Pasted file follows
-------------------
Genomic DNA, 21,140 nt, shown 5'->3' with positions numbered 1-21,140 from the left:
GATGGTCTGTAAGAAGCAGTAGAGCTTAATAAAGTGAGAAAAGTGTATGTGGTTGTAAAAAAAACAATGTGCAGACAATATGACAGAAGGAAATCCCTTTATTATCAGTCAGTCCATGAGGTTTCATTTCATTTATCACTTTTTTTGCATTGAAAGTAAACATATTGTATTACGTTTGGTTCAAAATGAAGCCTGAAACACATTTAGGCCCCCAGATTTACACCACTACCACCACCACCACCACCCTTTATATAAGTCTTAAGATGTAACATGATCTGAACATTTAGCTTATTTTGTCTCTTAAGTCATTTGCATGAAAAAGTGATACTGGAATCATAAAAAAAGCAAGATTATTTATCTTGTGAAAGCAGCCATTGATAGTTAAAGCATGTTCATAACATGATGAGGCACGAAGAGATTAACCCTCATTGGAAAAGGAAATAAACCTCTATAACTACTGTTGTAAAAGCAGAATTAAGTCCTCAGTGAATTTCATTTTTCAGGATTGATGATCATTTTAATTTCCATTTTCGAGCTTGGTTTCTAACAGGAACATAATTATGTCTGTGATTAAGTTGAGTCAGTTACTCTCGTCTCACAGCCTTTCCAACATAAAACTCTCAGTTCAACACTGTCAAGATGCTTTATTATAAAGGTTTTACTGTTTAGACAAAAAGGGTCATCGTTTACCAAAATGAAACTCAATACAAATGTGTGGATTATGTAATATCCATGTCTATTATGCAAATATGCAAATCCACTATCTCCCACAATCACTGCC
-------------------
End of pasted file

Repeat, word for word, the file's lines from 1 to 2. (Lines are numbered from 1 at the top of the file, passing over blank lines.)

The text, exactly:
Genomic DNA, 21,140 nt, shown 5'->3' with positions numbered 1-21,140 from the left:
GATGGTCTGTAAGAAGCAGTAGAGCTTAATAAAGTGAGAAAAGTGTATGTGGTTGTAAAAAAAACAATGTGCAGACAATATGACAGAAGGAAATCCCTTTATTATCAGTCAGTCCATGAGGTTTCATTTCATTTATCACTTTTTTTGCATTGAAAGTAAACATATTGTATTACGTTTGGTTCAAAATGAAGCCTGAAACACATTTAGGCCCCCAGATTTACACCACTACCACCACCACCACCACCCTTTATATAAGTCTTAAGATGTAACATGATCTGAACATTTAGCTTATTTTGTCTCTTAAGTCATTTGCATGAAAAAGTGATACTGGAATCATAAAAAAAGCAAGATTATTTATCTTGTGAAAGCAGCCATTGATAGTTAAAGCATGTTCATAACATGATGAGGCACGAAGAGATTAACCCTCATTGGAAAAGGAAATAAACCTCTATAACTACTGTTGTAAAAGCAGAATTAAGTCCTCAGTGAATTTCATTTTTCAGGATTGATGATCATTTTAATTTCCATTTTCGAGCTTGGTTTCTAACAGGAACATAATTATGTCTGTGATTAAGTTGAGTCAGTTACTCTCGTCTCACAGCCTTTCCAACATAAAACTCTCAGTTCAACACTGTCAAGATGCTTTATTATAAAGGTTTTACTGTTTAGACAAAAAGGGTCATCGTTTACCAAAATGAAACTCAATACAAATGTGTGGATTATGTAATATCCATGTCTATTATGCAAATATGCAAATCCACTATCTCCCACAATCACTGCC